More details are emerging about the events leading up to Adam LaRoche’s retirement following Ken Williams’ request that he bring his son Drake to the clubhouse less often. The highlights:
- Jeff Passan reports that a heated meeting was held about the matter on Tuesday. And I do mean heated. F-bombs were dropped and pitcher Chris Sale lit into Williams over the issue;
- Karl Ravech reports that tsohe Sox were so mad at Williams that they considered boycotting yesterday’s spring training game, but that manager Robin Ventura — who sided with the players and LaRoche — intervened and convinced them to play;
- The claim Williams has made — that it was all his decision and that it was made because he was worried about setting a bad precedent over kids in the clubhouse — seems to have been blown to bits as sources have told CSNChicago.com’s Dave Kaplan that Drake’s presence in the clubhouse was a condition of LaRoche signing there. The Twitter account of a company Adam LaRoche owns seemed to confirm this.
As I said this morning, this whole situation doesn’t add up and none of these updates makes the math work any better. If Drake’s presence was part of the deal, Williams need not have worried about setting a precedent. He could simply tell future players “nope.” If every single person who actually works in the clubhouse — including manager Robin Ventura — was on board with this, there is no other reason for Williams to have intervened.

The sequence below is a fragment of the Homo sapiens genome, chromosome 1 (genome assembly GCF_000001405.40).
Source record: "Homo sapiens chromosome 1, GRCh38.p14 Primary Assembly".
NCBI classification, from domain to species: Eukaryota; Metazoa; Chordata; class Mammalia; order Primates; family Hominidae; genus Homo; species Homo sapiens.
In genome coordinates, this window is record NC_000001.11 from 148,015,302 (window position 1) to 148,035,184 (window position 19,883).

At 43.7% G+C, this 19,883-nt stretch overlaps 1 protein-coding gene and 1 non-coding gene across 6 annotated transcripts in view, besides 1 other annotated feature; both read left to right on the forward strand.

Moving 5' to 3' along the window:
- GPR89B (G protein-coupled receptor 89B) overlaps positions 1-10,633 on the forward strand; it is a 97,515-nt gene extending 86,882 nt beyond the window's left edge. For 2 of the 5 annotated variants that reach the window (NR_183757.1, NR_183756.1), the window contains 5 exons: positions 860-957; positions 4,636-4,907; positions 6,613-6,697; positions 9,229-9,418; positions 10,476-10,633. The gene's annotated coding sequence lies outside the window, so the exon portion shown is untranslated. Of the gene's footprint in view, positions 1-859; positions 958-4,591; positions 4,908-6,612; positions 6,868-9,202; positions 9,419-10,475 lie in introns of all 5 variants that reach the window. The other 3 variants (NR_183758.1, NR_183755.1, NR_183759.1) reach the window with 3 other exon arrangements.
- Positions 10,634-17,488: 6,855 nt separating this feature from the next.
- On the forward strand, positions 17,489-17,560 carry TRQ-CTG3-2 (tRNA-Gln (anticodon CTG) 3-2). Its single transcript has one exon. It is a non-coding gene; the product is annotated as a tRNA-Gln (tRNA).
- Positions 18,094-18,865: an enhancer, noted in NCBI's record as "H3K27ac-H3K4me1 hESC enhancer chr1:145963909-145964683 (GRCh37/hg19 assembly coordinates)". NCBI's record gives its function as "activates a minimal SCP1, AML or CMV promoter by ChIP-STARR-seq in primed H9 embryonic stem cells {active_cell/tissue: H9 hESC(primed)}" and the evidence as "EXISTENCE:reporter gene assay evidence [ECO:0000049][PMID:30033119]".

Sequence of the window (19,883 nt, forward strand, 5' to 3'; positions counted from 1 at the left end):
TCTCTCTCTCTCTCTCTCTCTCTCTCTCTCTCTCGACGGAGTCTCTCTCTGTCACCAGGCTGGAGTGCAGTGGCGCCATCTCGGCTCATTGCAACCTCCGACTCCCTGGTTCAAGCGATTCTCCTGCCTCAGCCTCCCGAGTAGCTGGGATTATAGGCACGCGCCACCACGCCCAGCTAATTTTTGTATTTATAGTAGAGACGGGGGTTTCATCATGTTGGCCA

There are a couple of things which would explain all of this better:
- Ken Williams simply being on a power trip in which he decided, for no reason that affected him personally, to ask LaRoche to give up something he negotiated for in his contract and which Williams would have to know would lead to an emotional reaction from LaRoche; or
- A player or a few players complained to Williams anonymously about Drake LaRoche’s presence and Williams, in an effort to not have the clubhouse torn apart, decided to appease those players while taking all of the heat for the decision himself. Yes, there are reports that the “entire clubhouse” is on LaRoche’s side here, but no one is taking a poll of 25 guys. It’s possible that someone complained and then sat quietly in the meeting, not wanting to be responsible for the strife.
Another theory some of you have offered in comments is, I think, a pretty far-fetched one: that the White Sox were just trying to antagonize LaRoche into retiring to save $13 million. Sorry, can’t buy that one. There is no way they could be sure ANY course of action, up to and including treating him like George Costanza when he worked for Play Now, could be reasonably certain to make LaRoche retire. This isn’t sitcom or a some melodrama where the White Sox are scheming and sinister actors. I can’t really feature that one at all.
What I can feature are the very human motivations possessed by players not liking their clubhouse vibe but not wanting to create waves. I can feature the motivation of a senior executive with unassailable job security deciding to take the heat for something which other players or maybe a manager couldn’t take. While less likely, I could see that same executive acting unilaterally to feed a power trip, but that doesn’t square with what he should’ve known to be Adam LaRoche‘s contractual rights.
I said this morning that this all seems fishy. It seems even more fishy now.